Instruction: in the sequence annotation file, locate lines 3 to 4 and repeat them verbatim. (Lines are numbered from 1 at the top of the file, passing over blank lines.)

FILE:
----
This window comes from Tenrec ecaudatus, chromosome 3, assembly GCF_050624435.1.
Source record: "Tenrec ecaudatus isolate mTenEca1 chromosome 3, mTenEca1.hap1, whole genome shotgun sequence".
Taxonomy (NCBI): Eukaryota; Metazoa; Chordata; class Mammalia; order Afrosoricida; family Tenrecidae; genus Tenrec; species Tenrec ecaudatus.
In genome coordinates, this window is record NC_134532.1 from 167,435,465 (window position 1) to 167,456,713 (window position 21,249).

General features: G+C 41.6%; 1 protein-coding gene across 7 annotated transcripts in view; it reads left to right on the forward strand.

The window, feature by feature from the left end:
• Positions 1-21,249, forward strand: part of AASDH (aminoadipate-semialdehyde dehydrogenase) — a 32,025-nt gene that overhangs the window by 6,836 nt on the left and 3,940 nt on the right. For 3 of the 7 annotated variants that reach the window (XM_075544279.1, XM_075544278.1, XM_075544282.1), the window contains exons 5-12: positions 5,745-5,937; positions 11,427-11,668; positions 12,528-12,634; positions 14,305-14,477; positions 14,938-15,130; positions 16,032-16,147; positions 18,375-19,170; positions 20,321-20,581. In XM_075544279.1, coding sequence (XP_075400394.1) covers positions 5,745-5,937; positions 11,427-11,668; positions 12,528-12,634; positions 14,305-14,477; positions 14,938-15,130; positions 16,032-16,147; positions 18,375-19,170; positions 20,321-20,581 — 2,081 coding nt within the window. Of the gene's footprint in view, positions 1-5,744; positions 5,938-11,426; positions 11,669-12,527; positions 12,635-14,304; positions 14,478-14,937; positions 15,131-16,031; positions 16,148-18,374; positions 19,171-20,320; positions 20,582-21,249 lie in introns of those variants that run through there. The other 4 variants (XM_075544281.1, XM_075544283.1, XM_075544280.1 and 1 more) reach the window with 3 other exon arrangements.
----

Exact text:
Taxonomy (NCBI): Eukaryota; Metazoa; Chordata; class Mammalia; order Afrosoricida; family Tenrecidae; genus Tenrec; species Tenrec ecaudatus.
In genome coordinates, this window is record NC_134532.1 from 167,435,465 (window position 1) to 167,456,713 (window position 21,249).